The Kona Coffee Farmers Association is a 501(c)(6) non-profit association consisting of more than 250 members and supporting the interests of the hard-working coffee farmers in the Kona District on Hawaii Island. The KCFA’s mission is “to promote and protect Kona farmers’ economic interests in 100% Kona coffee, to protect the Kona coffee heritage, and to seek greater legal protection of the Kona coffee name”.
IMPORTANT CURRENT ISSUES
1– FDA Action: We asking for the assistance of our Hawaii congressional delegation to encourage the FDA to act—to investigate and take appropriate legal action when evidence of fraudulent and misleading labeling is found.
Counterfeiting and deceptive labeling of Kona and other Hawaii-grown coffee products is rampant on the Mainland. The federal Food and Drug Administration has ample authority to bring enforcement action against counterfeiting and deceptive labeling of coffee.
2–USDA Enforcement: Federal Enforcement of the 1998, USDA Regulation (7 CFR Sec. 319.73). This prohibits importation of green (unroasted) coffee beans into Hawaii and Puerto Rico, the only US commercial coffee growing areas.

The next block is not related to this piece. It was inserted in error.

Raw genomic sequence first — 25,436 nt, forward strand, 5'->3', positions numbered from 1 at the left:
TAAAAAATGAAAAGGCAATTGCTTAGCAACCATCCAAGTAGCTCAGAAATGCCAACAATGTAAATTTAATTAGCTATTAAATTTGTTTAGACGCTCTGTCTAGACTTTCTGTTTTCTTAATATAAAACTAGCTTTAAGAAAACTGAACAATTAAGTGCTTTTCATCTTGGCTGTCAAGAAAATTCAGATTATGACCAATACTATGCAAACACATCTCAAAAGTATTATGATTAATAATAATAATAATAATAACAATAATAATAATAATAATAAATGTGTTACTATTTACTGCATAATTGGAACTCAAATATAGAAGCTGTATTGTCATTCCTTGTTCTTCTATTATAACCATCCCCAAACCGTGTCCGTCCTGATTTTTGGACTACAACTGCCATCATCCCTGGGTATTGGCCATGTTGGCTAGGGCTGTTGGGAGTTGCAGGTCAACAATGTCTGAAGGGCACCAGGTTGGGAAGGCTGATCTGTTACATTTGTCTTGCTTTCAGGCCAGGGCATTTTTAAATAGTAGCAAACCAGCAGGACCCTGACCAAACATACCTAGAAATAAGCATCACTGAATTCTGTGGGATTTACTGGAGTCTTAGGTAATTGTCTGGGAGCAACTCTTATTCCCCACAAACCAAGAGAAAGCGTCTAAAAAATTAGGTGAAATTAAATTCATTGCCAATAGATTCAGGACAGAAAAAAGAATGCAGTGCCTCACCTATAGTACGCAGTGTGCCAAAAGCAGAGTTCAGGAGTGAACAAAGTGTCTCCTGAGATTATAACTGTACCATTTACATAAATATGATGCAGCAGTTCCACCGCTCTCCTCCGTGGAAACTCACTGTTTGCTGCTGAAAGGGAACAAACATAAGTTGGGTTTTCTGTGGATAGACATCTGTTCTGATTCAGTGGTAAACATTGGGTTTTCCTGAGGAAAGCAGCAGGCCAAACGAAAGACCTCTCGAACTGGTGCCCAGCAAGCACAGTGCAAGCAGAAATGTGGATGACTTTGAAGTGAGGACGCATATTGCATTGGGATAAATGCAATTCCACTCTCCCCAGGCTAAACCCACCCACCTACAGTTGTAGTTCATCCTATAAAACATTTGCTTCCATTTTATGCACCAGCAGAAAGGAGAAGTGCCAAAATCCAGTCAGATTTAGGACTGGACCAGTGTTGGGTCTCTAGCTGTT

Since 1998, a USDA Regulation (7 CFR Sec 319.73-2) has prohibited importation of green (unroasted) coffee beans into Hawaii and Puerto Rico, the only US commercial coffee growing areas. Importation of green coffee brings risks of spreading devastating coffee diseases. Yet, Hawaii continues to allow tons of unroasted coffee beans to be imported annually into Hawaii, putting coffee farmers at risk of losing their trees and their livelihoods. Federal laws and Regulations supersede State and local ones. Yet there is no federal enforcement.
3—Reform of Hawaii’s 10% Coffee Blend Labeling Law: We are asking our national and state leaders to support long over-due reform and set the minimum genuine content for Hawaii “coffee blends” at no less than 51%.
For more than 27 years Hawaii has been the only state in the US and the only region anywhere in the world to authorize by law the use of its origin names on packages of agricultural products when 90% of the contents is foreign grown—for example, the use of the “Kona n name on packages containing only 10% Kona-grown coffee. This law is a continuing embarrassment for the State of Hawaii. It encourages deception of consumers, takes money from the pockets of hard-working Hawaii coffee farmers, and damages the reputation of one of Hawaii’s heritage crops.
For more information on any of these issues please contact Bruce Corker, KCFA Legislative Committee Chair—808-322-9562
PO Box 5436 • Kailua-Kona • Hawaii – 96745 www.KonaCoffeeFarmers.org email: [email protected]